Björk Among Plaintiffs in Fish Farming Case

björk 1997

The Westfjords Police will continue to investigate the escape of 3,500 salmons last August from a fish farm in Patreksfjörður run by the company Arctic Fish. Police had previously ended their investigation, but a motion from dozens of interested parties forced the issue, reports.

Among the plaintiffs was internationally renowned singer Björk Guðmundsdóttir. Björk is a member of AEGIS, a pressure group against offshore aquaculture, operating on behalf of the Icelandic Wildlife Fund (IWF).

Disastrous environmental effects

Police had dropped their investigation into whether Arctic Fish had breached laws governing fish farming in December of last year. Fish escaping from fish farms can have disastrous environmental effects. The farmed fish can carry parasites deadly to wild fish or even breed with the wild fish, producing offsprings that can not survive in nature.

The motion from environmental groups and angling societies caused the Public Prosecutor to intervene and have the police reopen the case. Gunnar Örn Petersen, the manager of the Federation of Icelandic River Owners, said that the Westfjord police commissioner was either incompetent or biased in the case. The commissioner’s stance had been that Arctic Fish could not be held liable for the circumstances leading to the escape.

Wild salmon safety in the public interest

The Public Prosecutor, however, noted that the manager and, in some cases, board members of Arctic Fish could be responsible for the internal monitoring of conditions and protocols regarding fish farming. They went on to state that all plaintiffs were eligible to file a motion in this case, as it pertains to the public interest of safeguarding the wild salmon population.

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Two Injured in Tálknafjörður Fire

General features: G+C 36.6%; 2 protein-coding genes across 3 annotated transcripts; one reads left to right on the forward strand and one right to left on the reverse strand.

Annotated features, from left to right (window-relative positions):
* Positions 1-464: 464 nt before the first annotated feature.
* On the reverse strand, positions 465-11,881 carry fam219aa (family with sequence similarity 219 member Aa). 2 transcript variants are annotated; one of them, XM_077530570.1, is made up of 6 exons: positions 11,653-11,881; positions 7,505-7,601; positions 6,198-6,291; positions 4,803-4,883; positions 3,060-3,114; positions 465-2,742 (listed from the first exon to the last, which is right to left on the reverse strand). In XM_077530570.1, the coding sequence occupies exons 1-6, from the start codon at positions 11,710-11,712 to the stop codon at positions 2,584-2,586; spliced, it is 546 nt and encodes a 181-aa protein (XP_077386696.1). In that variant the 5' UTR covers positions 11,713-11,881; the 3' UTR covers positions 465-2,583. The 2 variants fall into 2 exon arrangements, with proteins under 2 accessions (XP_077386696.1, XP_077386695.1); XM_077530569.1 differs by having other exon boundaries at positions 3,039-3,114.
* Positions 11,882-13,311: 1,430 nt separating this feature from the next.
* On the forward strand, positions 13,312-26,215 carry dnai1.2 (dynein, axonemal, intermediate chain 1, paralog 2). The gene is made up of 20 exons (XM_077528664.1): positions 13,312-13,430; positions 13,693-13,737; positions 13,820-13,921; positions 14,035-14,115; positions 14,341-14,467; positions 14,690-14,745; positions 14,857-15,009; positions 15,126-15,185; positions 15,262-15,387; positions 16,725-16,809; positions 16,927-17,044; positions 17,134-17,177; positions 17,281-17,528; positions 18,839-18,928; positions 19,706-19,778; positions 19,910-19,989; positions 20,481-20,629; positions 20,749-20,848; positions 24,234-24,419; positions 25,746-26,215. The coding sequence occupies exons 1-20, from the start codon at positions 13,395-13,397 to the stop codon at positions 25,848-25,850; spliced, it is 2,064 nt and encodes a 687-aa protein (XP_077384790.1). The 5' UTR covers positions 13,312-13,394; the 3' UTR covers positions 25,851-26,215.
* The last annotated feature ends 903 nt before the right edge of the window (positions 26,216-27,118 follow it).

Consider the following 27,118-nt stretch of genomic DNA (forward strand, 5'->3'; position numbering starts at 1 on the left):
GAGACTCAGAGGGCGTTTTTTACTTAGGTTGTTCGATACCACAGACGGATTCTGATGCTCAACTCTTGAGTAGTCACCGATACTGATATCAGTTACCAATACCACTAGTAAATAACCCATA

Two people have been transported to hospital with minor burns due to a fire at a fish fry farm in Tálknafjörður in the Westfjords, RÚV reports. The fire broke out in a building at the site that was still under construction. Fire crews continued to fight the flames as of 12:30 PM this afternoon and were doing their best to protect neighbouring buildings.

The area around the fire has been evacuated, and firefighting crews from other Westfjords towns, including Patreksfjörður and Ísafjörður, have been called in to help. Westfjords police had closed roads through the area and warned travellers and locals to respect them. Firefighting crews have managed to protect areas of the site that carry a risk of explosion, such as oil tanks and power stations.

The new building, now heavily damaged, was expected to cost around ISK 4 billion [$27.8 million, €26.2 million]. Arctic Fish representatives have stated the total cost of the damage is as of yet unknown. Authorities say the fire is now under control but that crews will continue working for quite a long time. The fire did not reach any other buildings or affect any of the fish at the farm.

Salmon Farm Rips Open in Dýrafjörður

salmon farm open net fish farm

A tear was discovered in one of Arctic Fish’s open-sea fish farms in Dýrafjörður in the Westfjords. A notice on the company’s website says the tear was discovered during routine inspection and is located at a depth of about 20 metres (65 feet).